Thanksgiving is a cherished holiday in the United States and Canada, marked by family gatherings, feasting, and expressions of gratitude. Celebrated on the fourth Thursday of November in the United States and the second Monday of October in Canada, Thanksgiving has its roots in the early harvest celebrations of European settlers. The holiday has evolved over the centuries, reflecting the diverse cultural traditions and values of North America.
The origins of Thanksgiving can be traced back to the Pilgrims, a group of English settlers who arrived in the New World aboard the Mayflower in 1620. After enduring a harsh winter and struggling to grow crops in an unfamiliar environment, the Pilgrims were taught by the native Wampanoag people to cultivate corn, beans, and squash, which ultimately led to a successful harvest. In 1621, the Pilgrims held a three-day feast to give thanks for their bountiful harvest, an event that is widely considered the first Thanksgiving celebration.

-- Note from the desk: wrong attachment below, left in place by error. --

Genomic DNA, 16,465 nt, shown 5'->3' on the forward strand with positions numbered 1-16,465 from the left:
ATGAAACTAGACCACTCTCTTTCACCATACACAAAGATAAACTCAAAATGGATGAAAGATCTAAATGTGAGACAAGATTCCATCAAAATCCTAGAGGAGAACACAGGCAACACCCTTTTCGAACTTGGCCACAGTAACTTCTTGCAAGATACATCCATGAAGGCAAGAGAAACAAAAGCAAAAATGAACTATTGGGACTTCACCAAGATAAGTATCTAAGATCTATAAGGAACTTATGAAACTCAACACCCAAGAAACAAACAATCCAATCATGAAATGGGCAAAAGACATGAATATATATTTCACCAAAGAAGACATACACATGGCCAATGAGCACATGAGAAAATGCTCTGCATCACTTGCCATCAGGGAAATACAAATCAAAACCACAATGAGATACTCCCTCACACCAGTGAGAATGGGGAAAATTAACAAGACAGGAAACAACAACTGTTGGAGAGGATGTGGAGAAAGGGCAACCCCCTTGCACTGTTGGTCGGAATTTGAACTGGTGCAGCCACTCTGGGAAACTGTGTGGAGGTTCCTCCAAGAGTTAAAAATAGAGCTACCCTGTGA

Does Ireland Celebrate Thanksgiving?
Ireland and Irish people in general do not celebrate Thanksgiving. However, we are very aware of the festival of Thanksgiving as an occurrence, but most Irish people likely could not tell you the date of Thanksgiving, nor what it celebrates. Ireland typically only celebrates Catholic festivals, or Celtic festivals. As the Pilgrims were a group of English Protestant settlers, Ireland has no connection with this festival.
There are however Americans who live in Ireland and would celebrate Thanksgiving. Some restaurant and bars may also have Thanksgiving related festivities but for the most part, it goes unmarked.